A flowering meadow allows the soil to rest between harvests and fits the framework of organic farming. Providing a wealth of biodiversity, flowering meadows are essential to the life of pollinating insects, birds and mammals. As part of our projects, we prepare the soil, sow and then plant seeds with great care to promote rare and native species.

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Miyawaki-inspired forests

Akira Miyawaki developed a method where dense forests are planted alongside local and indigenous tree species to restore the ecosystem that was once there. At EcoTree, we identify native tree species, enrich the soil, protect it with mulch and plant the trees. We then maintain the trees and carry out an inventory of fauna and flora.

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Agroforestry

Agroforestry is where trees and shrubs are planted on land dedicated to agriculture or grazing, which can make some crops produce better harvests. Trees enrich the soil by naturally adding nitrogen, as well as purifying water and maintaining soils. Of course, agroforestry allows farmers to diversify their income too, and our team studies and implements a number of projects.

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How does it work?

We work with you to choose the right biodiversity conservation project for your business to support.

Our experts carry out and monitor your chosen project and how it benefits the forest ecosystem.

You and your team receive a report every year for you to learn more about your project’s progress.

You continue to get updates as your project evolves over time and we’re always here to answer questions.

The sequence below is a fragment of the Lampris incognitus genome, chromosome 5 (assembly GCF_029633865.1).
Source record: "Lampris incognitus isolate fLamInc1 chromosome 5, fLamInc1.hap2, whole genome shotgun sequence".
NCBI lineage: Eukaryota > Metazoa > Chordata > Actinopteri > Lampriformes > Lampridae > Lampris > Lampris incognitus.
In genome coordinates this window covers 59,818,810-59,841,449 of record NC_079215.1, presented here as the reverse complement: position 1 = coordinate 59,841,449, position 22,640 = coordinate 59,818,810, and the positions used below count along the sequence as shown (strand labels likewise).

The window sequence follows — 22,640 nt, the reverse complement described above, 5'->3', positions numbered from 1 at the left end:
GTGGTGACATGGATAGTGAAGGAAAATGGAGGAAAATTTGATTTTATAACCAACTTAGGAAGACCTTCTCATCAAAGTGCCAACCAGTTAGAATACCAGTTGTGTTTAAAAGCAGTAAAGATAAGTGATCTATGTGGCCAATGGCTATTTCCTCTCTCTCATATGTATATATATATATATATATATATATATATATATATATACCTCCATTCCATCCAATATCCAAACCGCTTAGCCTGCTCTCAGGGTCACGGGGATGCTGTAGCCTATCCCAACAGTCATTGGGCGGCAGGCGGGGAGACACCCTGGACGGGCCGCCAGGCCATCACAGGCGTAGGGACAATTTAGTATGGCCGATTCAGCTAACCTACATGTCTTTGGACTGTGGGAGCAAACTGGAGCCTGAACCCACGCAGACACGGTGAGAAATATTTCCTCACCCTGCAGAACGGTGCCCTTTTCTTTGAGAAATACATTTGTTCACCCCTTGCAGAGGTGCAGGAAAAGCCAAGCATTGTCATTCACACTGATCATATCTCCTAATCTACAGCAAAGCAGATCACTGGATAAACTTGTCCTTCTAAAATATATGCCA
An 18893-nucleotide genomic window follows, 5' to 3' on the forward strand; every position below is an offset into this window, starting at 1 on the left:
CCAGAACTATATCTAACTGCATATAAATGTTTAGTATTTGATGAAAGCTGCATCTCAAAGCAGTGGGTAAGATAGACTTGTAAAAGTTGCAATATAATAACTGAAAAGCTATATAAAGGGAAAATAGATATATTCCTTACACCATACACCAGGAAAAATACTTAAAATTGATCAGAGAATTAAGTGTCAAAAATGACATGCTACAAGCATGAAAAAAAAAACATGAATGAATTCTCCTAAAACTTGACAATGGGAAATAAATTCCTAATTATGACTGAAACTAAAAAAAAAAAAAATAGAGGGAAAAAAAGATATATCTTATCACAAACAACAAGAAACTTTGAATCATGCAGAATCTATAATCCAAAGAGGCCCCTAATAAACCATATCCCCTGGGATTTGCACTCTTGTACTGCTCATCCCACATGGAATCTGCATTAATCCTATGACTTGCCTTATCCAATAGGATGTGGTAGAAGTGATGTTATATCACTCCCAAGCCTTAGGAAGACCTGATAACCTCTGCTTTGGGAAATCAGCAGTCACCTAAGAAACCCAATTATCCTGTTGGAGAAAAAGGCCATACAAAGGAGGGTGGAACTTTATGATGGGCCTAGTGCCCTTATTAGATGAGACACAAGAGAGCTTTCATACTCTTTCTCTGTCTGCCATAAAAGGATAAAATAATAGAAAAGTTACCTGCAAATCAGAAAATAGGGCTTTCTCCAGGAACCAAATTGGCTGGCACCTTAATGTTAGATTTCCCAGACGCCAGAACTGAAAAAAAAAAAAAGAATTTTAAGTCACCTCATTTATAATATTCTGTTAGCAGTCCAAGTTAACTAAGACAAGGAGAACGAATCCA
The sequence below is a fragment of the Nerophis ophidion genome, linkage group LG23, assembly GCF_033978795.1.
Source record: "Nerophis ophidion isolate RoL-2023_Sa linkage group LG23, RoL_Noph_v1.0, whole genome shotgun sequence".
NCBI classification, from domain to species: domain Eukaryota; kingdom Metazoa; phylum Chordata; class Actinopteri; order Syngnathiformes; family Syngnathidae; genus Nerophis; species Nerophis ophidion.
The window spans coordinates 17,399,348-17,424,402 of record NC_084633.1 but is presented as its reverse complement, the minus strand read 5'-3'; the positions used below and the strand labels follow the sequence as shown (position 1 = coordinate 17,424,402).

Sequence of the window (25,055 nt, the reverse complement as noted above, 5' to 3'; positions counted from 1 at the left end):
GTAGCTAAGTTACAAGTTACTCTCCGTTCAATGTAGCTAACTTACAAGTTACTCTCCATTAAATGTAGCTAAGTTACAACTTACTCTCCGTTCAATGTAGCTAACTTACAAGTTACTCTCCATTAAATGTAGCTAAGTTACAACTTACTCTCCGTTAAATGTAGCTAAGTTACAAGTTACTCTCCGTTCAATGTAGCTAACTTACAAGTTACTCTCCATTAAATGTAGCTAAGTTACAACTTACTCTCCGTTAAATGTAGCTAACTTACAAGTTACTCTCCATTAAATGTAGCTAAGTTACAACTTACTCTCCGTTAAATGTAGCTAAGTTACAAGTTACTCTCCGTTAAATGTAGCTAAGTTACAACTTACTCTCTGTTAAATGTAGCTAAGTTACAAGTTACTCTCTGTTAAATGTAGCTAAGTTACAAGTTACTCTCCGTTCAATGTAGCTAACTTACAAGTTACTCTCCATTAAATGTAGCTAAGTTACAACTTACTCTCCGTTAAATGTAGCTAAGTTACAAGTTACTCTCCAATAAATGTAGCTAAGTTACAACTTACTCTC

Your action supports the UN Sustainable Development Goals

We are experts in sustainable forest management. The trees you buy in our forests sequester carbon and help slow the erosion of biodiversity. When you buy EcoTree trees, you actively help the planet work towards the UN’s Sustainable Development Goals and contribute to the fight against climate change.

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They have chosen EcoTree

They have chosen EcoTree

4.7
448 reviews
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We were keen to join forces with a French company and to develop local actions in favour of biodiversity together. The projects are concrete and the team regularly provides feedback from the field.

Marlène Pelissier

CSR Manager Sustainable Development

 Marlène Pelissier
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We are proud to have carried out this project with EcoTree to carry out agroforestry projects, planting hedges in the agricultural environment.

Amandine Rachenne

CSR Manager at Danival

Amandine Rachenne

What are the figures for biodiversity loss?

80% of terrestrial biodiversity is found in forests (WWF).In France, 30% of animal and plant species are threatened. (IPCC)70% more invasive alien species have been identified since 1970, in the 21 countries that have studied this issue closely (IPBES).
500,000 terrestrial species (out of 5.9 million) no longer have a natural habitat for their long-term survival, unless it is restored in the meantime (IPBES). 75% of terrestrial environments are said to be "severely altered" by human activities(40% for marine environments) (IPBES).